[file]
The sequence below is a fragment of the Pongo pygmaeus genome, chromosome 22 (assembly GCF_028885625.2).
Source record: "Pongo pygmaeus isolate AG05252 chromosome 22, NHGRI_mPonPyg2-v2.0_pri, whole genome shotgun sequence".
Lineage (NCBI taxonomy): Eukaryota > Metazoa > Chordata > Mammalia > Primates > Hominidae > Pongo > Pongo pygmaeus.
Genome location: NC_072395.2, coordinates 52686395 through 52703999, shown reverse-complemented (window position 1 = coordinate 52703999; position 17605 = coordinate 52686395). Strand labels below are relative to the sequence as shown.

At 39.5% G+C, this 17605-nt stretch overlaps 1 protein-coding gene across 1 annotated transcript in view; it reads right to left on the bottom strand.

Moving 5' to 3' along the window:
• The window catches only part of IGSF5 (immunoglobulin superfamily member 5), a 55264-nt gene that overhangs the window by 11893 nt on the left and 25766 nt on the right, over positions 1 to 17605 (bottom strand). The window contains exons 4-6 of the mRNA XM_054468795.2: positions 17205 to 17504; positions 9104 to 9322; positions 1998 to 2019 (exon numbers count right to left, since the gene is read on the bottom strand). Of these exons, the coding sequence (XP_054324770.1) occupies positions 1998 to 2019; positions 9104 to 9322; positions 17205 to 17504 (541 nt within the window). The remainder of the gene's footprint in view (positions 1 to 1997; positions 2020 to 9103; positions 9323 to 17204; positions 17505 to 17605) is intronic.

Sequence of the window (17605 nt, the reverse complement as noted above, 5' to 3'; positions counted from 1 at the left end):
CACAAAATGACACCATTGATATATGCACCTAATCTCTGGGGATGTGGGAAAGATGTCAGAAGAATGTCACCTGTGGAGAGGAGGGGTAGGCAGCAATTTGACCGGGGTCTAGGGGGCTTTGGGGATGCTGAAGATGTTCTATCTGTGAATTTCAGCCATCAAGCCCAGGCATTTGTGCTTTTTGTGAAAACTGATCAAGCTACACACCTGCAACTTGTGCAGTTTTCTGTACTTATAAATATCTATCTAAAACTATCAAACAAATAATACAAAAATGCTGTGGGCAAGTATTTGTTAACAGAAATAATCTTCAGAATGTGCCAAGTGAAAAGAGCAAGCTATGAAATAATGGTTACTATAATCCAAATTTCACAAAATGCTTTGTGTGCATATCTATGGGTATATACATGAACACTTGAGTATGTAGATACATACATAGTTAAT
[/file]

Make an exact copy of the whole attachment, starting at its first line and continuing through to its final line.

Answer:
The sequence below is a fragment of the Pongo pygmaeus genome, chromosome 22 (assembly GCF_028885625.2).
Source record: "Pongo pygmaeus isolate AG05252 chromosome 22, NHGRI_mPonPyg2-v2.0_pri, whole genome shotgun sequence".
Lineage (NCBI taxonomy): Eukaryota > Metazoa > Chordata > Mammalia > Primates > Hominidae > Pongo > Pongo pygmaeus.
Genome location: NC_072395.2, coordinates 52686395 through 52703999, shown reverse-complemented (window position 1 = coordinate 52703999; position 17605 = coordinate 52686395). Strand labels below are relative to the sequence as shown.

At 39.5% G+C, this 17605-nt stretch overlaps 1 protein-coding gene across 1 annotated transcript in view; it reads right to left on the bottom strand.

Moving 5' to 3' along the window:
• The window catches only part of IGSF5 (immunoglobulin superfamily member 5), a 55264-nt gene that overhangs the window by 11893 nt on the left and 25766 nt on the right, over positions 1 to 17605 (bottom strand). The window contains exons 4-6 of the mRNA XM_054468795.2: positions 17205 to 17504; positions 9104 to 9322; positions 1998 to 2019 (exon numbers count right to left, since the gene is read on the bottom strand). Of these exons, the coding sequence (XP_054324770.1) occupies positions 1998 to 2019; positions 9104 to 9322; positions 17205 to 17504 (541 nt within the window). The remainder of the gene's footprint in view (positions 1 to 1997; positions 2020 to 9103; positions 9323 to 17204; positions 17505 to 17605) is intronic.

Sequence of the window (17605 nt, the reverse complement as noted above, 5' to 3'; positions counted from 1 at the left end):
CACAAAATGACACCATTGATATATGCACCTAATCTCTGGGGATGTGGGAAAGATGTCAGAAGAATGTCACCTGTGGAGAGGAGGGGTAGGCAGCAATTTGACCGGGGTCTAGGGGGCTTTGGGGATGCTGAAGATGTTCTATCTGTGAATTTCAGCCATCAAGCCCAGGCATTTGTGCTTTTTGTGAAAACTGATCAAGCTACACACCTGCAACTTGTGCAGTTTTCTGTACTTATAAATATCTATCTAAAACTATCAAACAAATAATACAAAAATGCTGTGGGCAAGTATTTGTTAACAGAAATAATCTTCAGAATGTGCCAAGTGAAAAGAGCAAGCTATGAAATAATGGTTACTATAATCCAAATTTCACAAAATGCTTTGTGTGCATATCTATGGGTATATACATGAACACTTGAGTATGTAGATACATACATAGTTAAT